Why is Black Friday called Black Friday?

Why is Black Friday called Black Friday?

The earliest evidence of the phraseBlack Fridayapplied to the day after Thanksgiving in a shopping context suggests that the term originated inPhiladelphia, where it was used to describe the heavy and disruptive pedestrian and vehicle traffic that would occur on the day after Thanksgiving. This usage dates to at least 1961. More than twenty years later, as the phrase became more widespread, a popular explanation became that this day represented the point in the year when retailers begin to turn a profit, thus going from being "in the red" to being "in the black".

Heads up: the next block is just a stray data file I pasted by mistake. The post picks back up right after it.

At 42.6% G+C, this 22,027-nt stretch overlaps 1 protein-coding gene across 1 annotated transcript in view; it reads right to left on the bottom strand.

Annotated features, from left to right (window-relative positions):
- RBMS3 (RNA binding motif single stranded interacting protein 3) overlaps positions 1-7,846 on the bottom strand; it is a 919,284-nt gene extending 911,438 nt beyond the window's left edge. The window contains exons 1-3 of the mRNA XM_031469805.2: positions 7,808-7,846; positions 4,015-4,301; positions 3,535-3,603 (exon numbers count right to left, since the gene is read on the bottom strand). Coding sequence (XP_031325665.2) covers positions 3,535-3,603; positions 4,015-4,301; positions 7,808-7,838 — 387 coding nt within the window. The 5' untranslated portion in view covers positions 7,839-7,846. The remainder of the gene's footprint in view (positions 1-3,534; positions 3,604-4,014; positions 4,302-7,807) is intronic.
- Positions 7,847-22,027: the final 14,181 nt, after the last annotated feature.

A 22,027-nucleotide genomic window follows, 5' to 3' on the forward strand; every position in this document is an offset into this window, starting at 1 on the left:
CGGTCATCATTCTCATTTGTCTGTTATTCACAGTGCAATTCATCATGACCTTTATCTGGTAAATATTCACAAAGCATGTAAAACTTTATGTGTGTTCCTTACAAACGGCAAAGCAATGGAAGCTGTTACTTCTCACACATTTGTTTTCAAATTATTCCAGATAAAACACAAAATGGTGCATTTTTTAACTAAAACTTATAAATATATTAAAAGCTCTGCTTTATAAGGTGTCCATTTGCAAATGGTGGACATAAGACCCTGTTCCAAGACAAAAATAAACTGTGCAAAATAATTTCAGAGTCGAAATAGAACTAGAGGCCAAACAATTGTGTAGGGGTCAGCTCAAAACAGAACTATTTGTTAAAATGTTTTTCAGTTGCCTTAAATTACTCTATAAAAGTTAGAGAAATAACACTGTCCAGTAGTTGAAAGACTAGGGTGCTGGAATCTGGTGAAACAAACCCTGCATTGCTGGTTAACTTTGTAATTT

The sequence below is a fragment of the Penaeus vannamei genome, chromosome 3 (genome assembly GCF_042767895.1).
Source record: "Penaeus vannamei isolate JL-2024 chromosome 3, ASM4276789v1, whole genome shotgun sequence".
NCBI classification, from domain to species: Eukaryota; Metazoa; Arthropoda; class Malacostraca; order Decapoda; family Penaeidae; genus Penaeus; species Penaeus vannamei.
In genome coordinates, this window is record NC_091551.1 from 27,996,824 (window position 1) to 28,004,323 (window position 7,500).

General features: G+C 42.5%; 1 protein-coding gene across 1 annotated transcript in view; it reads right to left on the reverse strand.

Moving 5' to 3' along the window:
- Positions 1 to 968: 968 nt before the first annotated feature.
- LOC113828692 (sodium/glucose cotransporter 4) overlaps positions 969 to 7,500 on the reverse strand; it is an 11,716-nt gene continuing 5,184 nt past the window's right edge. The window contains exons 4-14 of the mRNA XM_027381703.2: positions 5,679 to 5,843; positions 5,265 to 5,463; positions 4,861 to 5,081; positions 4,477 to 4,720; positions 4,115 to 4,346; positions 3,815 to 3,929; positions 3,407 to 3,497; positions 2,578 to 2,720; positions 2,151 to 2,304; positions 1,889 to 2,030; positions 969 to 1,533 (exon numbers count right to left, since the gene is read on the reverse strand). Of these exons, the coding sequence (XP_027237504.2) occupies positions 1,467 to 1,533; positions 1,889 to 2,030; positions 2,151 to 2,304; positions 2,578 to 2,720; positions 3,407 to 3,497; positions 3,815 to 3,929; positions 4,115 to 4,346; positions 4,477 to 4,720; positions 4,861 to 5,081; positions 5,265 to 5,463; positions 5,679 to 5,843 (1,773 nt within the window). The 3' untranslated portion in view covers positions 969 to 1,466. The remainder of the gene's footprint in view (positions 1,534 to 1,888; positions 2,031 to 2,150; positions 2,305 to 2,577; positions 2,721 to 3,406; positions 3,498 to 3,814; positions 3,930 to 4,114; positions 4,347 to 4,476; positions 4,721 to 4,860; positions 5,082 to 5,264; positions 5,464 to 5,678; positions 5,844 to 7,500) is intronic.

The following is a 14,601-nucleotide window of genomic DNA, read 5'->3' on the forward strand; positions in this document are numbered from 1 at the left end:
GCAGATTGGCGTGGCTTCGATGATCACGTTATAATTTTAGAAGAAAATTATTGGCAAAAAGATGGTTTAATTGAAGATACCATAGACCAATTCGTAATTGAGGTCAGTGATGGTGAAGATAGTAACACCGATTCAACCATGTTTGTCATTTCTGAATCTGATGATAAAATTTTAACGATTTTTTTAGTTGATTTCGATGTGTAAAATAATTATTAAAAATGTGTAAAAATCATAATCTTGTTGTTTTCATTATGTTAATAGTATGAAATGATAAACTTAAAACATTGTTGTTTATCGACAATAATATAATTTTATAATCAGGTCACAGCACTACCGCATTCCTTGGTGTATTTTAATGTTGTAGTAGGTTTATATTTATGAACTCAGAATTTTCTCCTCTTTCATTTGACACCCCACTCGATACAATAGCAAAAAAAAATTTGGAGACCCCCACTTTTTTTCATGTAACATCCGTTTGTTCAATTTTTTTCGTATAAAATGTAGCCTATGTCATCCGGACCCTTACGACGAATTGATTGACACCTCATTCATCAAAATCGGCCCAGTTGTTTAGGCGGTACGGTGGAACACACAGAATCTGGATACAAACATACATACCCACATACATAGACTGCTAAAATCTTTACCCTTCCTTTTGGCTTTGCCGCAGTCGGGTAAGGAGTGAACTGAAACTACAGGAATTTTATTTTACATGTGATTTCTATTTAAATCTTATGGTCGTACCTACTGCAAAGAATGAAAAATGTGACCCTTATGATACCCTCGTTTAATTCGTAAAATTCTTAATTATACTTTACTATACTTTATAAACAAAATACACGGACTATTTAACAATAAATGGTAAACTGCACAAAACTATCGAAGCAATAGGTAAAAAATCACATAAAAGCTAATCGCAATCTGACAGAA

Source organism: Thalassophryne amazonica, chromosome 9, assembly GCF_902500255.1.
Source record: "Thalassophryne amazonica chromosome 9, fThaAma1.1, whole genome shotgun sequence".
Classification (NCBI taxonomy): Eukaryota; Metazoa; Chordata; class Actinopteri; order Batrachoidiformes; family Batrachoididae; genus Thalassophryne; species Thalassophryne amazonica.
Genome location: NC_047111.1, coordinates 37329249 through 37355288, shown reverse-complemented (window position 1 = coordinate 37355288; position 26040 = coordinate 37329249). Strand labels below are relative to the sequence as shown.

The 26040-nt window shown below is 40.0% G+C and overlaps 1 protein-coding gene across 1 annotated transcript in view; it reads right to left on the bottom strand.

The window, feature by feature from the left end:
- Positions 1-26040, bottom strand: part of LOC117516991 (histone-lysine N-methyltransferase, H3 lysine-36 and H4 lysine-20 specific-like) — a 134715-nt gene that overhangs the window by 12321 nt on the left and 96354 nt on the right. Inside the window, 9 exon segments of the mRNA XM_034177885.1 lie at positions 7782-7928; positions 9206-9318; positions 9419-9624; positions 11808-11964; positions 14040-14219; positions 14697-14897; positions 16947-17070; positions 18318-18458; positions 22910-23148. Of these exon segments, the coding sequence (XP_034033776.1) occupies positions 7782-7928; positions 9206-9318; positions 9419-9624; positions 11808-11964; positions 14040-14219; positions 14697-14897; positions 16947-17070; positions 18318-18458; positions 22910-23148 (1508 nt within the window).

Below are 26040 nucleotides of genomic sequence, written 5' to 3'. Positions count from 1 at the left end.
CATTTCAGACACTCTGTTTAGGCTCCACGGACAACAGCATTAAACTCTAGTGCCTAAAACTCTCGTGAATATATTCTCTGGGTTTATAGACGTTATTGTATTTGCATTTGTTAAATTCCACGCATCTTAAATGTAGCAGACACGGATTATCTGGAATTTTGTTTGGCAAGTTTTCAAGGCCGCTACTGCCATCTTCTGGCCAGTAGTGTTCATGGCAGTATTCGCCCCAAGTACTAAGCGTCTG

For many years, it was common for retailers to open at 6:00 a.m., but in the late 2000s many had crept to 5:00 or 4:00. This was taken to a new extreme in 2011, when several retailers (including Target, Kohl's, Macy's, Best Buy, and Bealls)[11]opened at midnight for the first time.[12]In 2012, Walmart and several other retailers announced that they would open most of their stores at 8:00 p.m. on Thanksgiving Day, prompting calls for a walkout among some workers.[13]In 2014, stores such as JCPenney, Best Buy, and Radio Shack opened at 5:00 PM on Thanksgiving Day while stores such as Target, Walmart, Belk, and Sears opened at 6:00 PM on Thanksgiving Day.[14][15]Three states, Rhode Island, Maine, and Massachusetts, prohibit large supermarkets, big box stores, and department stores from opening on Thanksgiving, due to what critics refer to as blue laws.[16][17][18]The Massachusetts ban on forcing employees to work on major holidays is not a religion-driven "blue law" but part of the state's Common Day of Rest Law.[19]A bill to allow stores to open on Thanksgiving Day was the subject of a public hearing on July 8, 2017.[20]There have been reports of violence occurring between shoppers on Black Friday. Since 2006, there have been 7 reported deaths and 98 injuries throughout the United States.[21]It is common for prospective shoppers to camp out over the Thanksgiving holiday in an effort to secure a place in front of the line and thus a better chance at getting desired items. This poses a significant safety risk, such as the use of propane and generators in the most elaborate cases, and in general, the blocking of emergency access and fire lanes, causing at least one city to ban the practice.[22]

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